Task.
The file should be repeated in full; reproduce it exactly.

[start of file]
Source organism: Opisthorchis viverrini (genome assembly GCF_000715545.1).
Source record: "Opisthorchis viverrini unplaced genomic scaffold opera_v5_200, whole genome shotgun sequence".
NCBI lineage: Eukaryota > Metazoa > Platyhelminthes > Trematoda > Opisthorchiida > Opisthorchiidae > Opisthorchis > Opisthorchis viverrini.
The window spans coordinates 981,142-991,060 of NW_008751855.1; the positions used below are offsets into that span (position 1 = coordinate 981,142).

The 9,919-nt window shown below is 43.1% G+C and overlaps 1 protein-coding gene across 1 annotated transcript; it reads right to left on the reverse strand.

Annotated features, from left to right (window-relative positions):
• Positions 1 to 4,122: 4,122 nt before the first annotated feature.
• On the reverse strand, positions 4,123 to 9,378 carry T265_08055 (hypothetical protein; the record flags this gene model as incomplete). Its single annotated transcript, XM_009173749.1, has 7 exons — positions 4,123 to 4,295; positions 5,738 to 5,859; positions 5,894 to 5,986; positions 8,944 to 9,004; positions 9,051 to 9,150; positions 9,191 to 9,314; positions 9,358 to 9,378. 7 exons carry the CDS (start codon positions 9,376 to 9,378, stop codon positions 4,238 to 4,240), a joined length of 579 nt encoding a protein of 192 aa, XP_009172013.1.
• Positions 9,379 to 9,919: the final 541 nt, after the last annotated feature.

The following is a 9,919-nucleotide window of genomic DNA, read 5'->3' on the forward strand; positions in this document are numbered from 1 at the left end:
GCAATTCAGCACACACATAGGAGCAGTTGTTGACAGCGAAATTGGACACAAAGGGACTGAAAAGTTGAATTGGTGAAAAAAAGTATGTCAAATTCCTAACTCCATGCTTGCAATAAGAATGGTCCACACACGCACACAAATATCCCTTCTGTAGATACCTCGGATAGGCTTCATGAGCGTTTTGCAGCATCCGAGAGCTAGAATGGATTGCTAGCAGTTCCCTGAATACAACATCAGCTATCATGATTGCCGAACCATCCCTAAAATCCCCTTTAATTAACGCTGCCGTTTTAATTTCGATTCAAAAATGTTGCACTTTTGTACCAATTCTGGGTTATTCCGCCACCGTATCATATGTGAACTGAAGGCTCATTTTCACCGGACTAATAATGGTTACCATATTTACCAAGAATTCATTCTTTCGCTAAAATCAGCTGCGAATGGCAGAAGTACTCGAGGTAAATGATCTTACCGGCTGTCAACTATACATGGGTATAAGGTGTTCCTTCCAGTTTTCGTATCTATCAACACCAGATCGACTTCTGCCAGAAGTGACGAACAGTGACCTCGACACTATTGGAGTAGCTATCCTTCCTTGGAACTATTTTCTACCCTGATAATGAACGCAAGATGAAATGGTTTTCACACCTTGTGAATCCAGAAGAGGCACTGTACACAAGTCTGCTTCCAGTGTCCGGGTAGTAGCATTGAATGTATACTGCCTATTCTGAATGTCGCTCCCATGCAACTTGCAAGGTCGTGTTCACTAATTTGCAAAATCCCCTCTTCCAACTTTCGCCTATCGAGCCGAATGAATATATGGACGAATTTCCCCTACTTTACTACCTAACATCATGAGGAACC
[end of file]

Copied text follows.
Source organism: Opisthorchis viverrini (genome assembly GCF_000715545.1).
Source record: "Opisthorchis viverrini unplaced genomic scaffold opera_v5_200, whole genome shotgun sequence".
NCBI lineage: Eukaryota > Metazoa > Platyhelminthes > Trematoda > Opisthorchiida > Opisthorchiidae > Opisthorchis > Opisthorchis viverrini.
The window spans coordinates 981,142-991,060 of NW_008751855.1; the positions used below are offsets into that span (position 1 = coordinate 981,142).

The 9,919-nt window shown below is 43.1% G+C and overlaps 1 protein-coding gene across 1 annotated transcript; it reads right to left on the reverse strand.

Annotated features, from left to right (window-relative positions):
• Positions 1 to 4,122: 4,122 nt before the first annotated feature.
• On the reverse strand, positions 4,123 to 9,378 carry T265_08055 (hypothetical protein; the record flags this gene model as incomplete). Its single annotated transcript, XM_009173749.1, has 7 exons — positions 4,123 to 4,295; positions 5,738 to 5,859; positions 5,894 to 5,986; positions 8,944 to 9,004; positions 9,051 to 9,150; positions 9,191 to 9,314; positions 9,358 to 9,378. 7 exons carry the CDS (start codon positions 9,376 to 9,378, stop codon positions 4,238 to 4,240), a joined length of 579 nt encoding a protein of 192 aa, XP_009172013.1.
• Positions 9,379 to 9,919: the final 541 nt, after the last annotated feature.

The following is a 9,919-nucleotide window of genomic DNA, read 5'->3' on the forward strand; positions in this document are numbered from 1 at the left end:
GCAATTCAGCACACACATAGGAGCAGTTGTTGACAGCGAAATTGGACACAAAGGGACTGAAAAGTTGAATTGGTGAAAAAAAGTATGTCAAATTCCTAACTCCATGCTTGCAATAAGAATGGTCCACACACGCACACAAATATCCCTTCTGTAGATACCTCGGATAGGCTTCATGAGCGTTTTGCAGCATCCGAGAGCTAGAATGGATTGCTAGCAGTTCCCTGAATACAACATCAGCTATCATGATTGCCGAACCATCCCTAAAATCCCCTTTAATTAACGCTGCCGTTTTAATTTCGATTCAAAAATGTTGCACTTTTGTACCAATTCTGGGTTATTCCGCCACCGTATCATATGTGAACTGAAGGCTCATTTTCACCGGACTAATAATGGTTACCATATTTACCAAGAATTCATTCTTTCGCTAAAATCAGCTGCGAATGGCAGAAGTACTCGAGGTAAATGATCTTACCGGCTGTCAACTATACATGGGTATAAGGTGTTCCTTCCAGTTTTCGTATCTATCAACACCAGATCGACTTCTGCCAGAAGTGACGAACAGTGACCTCGACACTATTGGAGTAGCTATCCTTCCTTGGAACTATTTTCTACCCTGATAATGAACGCAAGATGAAATGGTTTTCACACCTTGTGAATCCAGAAGAGGCACTGTACACAAGTCTGCTTCCAGTGTCCGGGTAGTAGCATTGAATGTATACTGCCTATTCTGAATGTCGCTCCCATGCAACTTGCAAGGTCGTGTTCACTAATTTGCAAAATCCCCTCTTCCAACTTTCGCCTATCGAGCCGAATGAATATATGGACGAATTTCCCCTACTTTACTACCTAACATCATGAGGAACC